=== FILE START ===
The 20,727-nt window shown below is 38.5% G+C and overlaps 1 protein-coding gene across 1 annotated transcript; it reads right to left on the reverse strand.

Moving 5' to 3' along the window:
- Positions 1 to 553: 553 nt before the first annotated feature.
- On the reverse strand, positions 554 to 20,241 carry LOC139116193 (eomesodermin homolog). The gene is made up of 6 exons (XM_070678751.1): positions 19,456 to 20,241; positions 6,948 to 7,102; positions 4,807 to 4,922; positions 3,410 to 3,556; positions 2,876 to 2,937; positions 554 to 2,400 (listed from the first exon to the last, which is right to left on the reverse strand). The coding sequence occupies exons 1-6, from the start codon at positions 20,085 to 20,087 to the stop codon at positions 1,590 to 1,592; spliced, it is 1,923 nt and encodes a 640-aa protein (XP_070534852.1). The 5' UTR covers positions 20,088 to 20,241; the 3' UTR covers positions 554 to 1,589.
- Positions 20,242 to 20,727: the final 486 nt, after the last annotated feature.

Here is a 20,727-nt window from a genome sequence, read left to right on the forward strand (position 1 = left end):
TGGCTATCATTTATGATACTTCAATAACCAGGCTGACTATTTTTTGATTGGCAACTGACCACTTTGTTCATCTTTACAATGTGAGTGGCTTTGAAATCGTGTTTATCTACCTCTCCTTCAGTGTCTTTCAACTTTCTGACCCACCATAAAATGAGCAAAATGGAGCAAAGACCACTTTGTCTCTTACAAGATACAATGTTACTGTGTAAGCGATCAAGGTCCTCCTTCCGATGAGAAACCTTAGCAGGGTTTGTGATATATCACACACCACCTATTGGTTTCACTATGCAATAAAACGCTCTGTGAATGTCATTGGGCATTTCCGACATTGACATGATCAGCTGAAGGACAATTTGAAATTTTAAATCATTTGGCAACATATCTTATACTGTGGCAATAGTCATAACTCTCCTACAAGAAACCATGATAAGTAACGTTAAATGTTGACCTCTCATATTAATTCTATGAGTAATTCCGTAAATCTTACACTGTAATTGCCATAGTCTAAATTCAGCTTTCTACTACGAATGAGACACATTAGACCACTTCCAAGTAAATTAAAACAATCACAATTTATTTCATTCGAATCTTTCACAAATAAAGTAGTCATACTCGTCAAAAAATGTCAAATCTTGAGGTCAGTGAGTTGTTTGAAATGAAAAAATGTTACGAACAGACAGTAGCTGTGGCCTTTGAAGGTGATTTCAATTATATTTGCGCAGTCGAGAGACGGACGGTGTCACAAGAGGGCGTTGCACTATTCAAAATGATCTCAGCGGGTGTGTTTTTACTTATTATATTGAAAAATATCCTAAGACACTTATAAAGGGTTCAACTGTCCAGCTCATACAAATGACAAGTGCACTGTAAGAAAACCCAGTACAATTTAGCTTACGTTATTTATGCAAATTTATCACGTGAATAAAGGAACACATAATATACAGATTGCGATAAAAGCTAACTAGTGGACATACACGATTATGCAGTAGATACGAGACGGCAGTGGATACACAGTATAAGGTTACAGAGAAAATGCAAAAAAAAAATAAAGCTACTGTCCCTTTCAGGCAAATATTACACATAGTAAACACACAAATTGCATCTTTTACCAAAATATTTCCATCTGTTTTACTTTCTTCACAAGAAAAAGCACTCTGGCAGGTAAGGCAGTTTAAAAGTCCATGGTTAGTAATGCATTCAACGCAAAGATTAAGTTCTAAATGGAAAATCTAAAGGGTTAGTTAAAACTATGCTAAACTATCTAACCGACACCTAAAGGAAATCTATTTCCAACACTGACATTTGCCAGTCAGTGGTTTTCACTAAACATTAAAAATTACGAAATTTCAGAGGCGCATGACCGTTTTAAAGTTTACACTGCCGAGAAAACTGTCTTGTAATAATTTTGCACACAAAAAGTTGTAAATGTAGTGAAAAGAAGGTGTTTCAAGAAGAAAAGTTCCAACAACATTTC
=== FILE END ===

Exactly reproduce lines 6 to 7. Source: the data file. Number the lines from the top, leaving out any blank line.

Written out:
Here is a 20,727-nt window from a genome sequence, read left to right on the forward strand (position 1 = left end):
TGGCTATCATTTATGATACTTCAATAACCAGGCTGACTATTTTTTGATTGGCAACTGACCACTTTGTTCATCTTTACAATGTGAGTGGCTTTGAAATCGTGTTTATCTACCTCTCCTTCAGTGTCTTTCAACTTTCTGACCCACCATAAAATGAGCAAAATGGAGCAAAGACCACTTTGTCTCTTACAAGATACAATGTTACTGTGTAAGCGATCAAGGTCCTCCTTCCGATGAGAAACCTTAGCAGGGTTTGTGATATATCACACACCACCTATTGGTTTCACTATGCAATAAAACGCTCTGTGAATGTCATTGGGCATTTCCGACATTGACATGATCAGCTGAAGGACAATTTGAAATTTTAAATCATTTGGCAACATATCTTATACTGTGGCAATAGTCATAACTCTCCTACAAGAAACCATGATAAGTAACGTTAAATGTTGACCTCTCATATTAATTCTATGAGTAATTCCGTAAATCTTACACTGTAATTGCCATAGTCTAAATTCAGCTTTCTACTACGAATGAGACACATTAGACCACTTCCAAGTAAATTAAAACAATCACAATTTATTTCATTCGAATCTTTCACAAATAAAGTAGTCATACTCGTCAAAAAATGTCAAATCTTGAGGTCAGTGAGTTGTTTGAAATGAAAAAATGTTACGAACAGACAGTAGCTGTGGCCTTTGAAGGTGATTTCAATTATATTTGCGCAGTCGAGAGACGGACGGTGTCACAAGAGGGCGTTGCACTATTCAAAATGATCTCAGCGGGTGTGTTTTTACTTATTATATTGAAAAATATCCTAAGACACTTATAAAGGGTTCAACTGTCCAGCTCATACAAATGACAAGTGCACTGTAAGAAAACCCAGTACAATTTAGCTTACGTTATTTATGCAAATTTATCACGTGAATAAAGGAACACATAATATACAGATTGCGATAAAAGCTAACTAGTGGACATACACGATTATGCAGTAGATACGAGACGGCAGTGGATACACAGTATAAGGTTACAGAGAAAATGCAAAAAAAAAATAAAGCTACTGTCCCTTTCAGGCAAATATTACACATAGTAAACACACAAATTGCATCTTTTACCAAAATATTTCCATCTGTTTTACTTTCTTCACAAGAAAAAGCACTCTGGCAGGTAAGGCAGTTTAAAAGTCCATGGTTAGTAATGCATTCAACGCAAAGATTAAGTTCTAAATGGAAAATCTAAAGGGTTAGTTAAAACTATGCTAAACTATCTAACCGACACCTAAAGGAAATCTATTTCCAACACTGACATTTGCCAGTCAGTGGTTTTCACTAAACATTAAAAATTACGAAATTTCAGAGGCGCATGACCGTTTTAAAGTTTACACTGCCGAGAAAACTGTCTTGTAATAATTTTGCACACAAAAAGTTGTAAATGTAGTGAAAAGAAGGTGTTTCAAGAAGAAAAGTTCCAACAACATTTC